8. Sure.. but there are quite a few changes under the hood in 10.2 from 10.1 These are not minor upgrades but contain many changes and new features. When you look at the free applications you get as part of the 10.2 environment, it really makes it attractive.

    I'm used to open source too.. just downloading an ISO and off you go.. but really, in the whole scheme of things, the Jaguar upgrade cost doesn't really factor in.

    For an on-topic question.. what sort of Mac OS X Java development environments are there?
  9. There are quite a few available and I'll probably miss a bunch but I'll attempt to list them here.

    (in alphabetical order)

    Apple ProjectBuilder
    Borland JBuilder
    Eclipse
    Emacs
    Intellij IDEA
    JEdit
    Metrowerks CodeWarrior
    NetBeans
    Oracle JDeveloper
    Sun Forte
    Vi

    etc, etc...
  10. OSX dev envs[ Go to top ]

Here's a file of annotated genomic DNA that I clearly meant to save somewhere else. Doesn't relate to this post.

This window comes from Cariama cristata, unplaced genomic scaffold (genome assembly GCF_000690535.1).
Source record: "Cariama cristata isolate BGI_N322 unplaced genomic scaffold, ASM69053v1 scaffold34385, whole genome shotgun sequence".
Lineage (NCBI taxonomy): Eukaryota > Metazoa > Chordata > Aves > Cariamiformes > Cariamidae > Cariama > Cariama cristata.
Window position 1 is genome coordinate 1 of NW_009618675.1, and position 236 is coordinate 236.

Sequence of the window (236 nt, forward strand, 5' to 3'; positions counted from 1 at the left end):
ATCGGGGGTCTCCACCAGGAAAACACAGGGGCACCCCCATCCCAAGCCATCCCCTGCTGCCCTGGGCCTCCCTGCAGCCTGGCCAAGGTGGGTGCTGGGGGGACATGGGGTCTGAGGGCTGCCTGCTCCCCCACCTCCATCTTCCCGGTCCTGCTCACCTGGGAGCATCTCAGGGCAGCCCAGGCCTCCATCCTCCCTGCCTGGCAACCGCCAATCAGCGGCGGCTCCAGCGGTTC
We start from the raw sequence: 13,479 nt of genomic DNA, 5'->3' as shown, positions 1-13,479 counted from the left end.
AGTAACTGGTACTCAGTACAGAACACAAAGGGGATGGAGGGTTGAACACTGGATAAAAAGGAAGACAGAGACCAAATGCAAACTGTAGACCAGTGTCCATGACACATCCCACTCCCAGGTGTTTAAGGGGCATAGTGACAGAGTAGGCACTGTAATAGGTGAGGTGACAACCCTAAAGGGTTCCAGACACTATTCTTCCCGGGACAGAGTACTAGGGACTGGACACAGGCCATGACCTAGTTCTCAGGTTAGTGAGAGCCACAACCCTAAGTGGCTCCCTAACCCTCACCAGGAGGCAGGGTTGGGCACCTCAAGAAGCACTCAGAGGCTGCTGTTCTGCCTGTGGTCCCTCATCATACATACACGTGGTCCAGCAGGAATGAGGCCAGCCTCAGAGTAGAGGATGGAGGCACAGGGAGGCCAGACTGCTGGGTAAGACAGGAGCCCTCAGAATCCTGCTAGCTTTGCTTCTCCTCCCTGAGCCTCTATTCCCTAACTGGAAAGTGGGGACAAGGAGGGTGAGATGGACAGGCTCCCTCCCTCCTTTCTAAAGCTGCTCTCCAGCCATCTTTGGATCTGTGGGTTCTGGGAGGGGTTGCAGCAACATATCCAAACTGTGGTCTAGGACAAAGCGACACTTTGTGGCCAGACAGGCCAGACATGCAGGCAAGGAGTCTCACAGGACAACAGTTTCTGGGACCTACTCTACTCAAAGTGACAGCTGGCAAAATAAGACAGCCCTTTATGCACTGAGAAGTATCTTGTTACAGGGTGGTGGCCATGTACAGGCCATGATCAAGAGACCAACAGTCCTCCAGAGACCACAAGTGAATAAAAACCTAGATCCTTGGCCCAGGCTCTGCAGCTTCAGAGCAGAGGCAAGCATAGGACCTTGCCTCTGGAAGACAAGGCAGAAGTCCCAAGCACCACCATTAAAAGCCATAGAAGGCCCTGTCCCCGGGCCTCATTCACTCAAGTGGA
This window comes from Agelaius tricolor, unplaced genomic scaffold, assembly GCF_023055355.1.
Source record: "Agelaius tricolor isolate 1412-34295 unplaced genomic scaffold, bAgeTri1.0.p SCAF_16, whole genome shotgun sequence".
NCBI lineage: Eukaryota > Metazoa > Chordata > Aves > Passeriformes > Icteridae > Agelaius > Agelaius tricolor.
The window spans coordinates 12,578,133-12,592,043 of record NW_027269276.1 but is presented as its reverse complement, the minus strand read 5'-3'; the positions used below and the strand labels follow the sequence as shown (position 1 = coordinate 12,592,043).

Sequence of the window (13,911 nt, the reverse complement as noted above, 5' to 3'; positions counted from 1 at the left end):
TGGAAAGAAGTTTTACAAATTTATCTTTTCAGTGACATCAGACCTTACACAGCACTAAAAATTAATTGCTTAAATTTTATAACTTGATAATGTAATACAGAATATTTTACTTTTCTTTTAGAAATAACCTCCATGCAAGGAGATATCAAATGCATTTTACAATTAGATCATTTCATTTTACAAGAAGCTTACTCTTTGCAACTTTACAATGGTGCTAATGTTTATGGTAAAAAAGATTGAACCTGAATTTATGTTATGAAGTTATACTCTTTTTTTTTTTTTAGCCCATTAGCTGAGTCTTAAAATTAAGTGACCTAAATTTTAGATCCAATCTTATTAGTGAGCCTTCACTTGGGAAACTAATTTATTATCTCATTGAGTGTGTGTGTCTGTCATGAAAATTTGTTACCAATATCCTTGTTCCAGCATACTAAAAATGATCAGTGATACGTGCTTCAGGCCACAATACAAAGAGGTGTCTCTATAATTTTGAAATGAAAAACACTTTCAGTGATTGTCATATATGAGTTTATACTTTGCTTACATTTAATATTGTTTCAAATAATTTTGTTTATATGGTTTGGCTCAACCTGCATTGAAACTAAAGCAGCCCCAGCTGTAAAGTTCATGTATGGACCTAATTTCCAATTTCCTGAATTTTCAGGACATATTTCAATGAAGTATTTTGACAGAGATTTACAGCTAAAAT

Netbeans
    Jbuilder
    IDEA
    ie any java base IDE will work and I believe that most of the java IDEs are java base.
  11. It has been 6-7 years since Apple has been in sync with current release of the JVM. Sun actually supported a Mac JVM when it was 1.0.X. I color-coded my files by object type (model.view,controller). It was very cool dragging and dropping all files onto javac to compile them. AWT on OS7, ugh! Sun gave up and Apple was left to its own. I had to buy a Windows box just to continue to work with Java.

    My concern is Apple's ability to keep up with the latest JDK spec. There will be a lag time ofcourse but how long will it be. Only time will tell.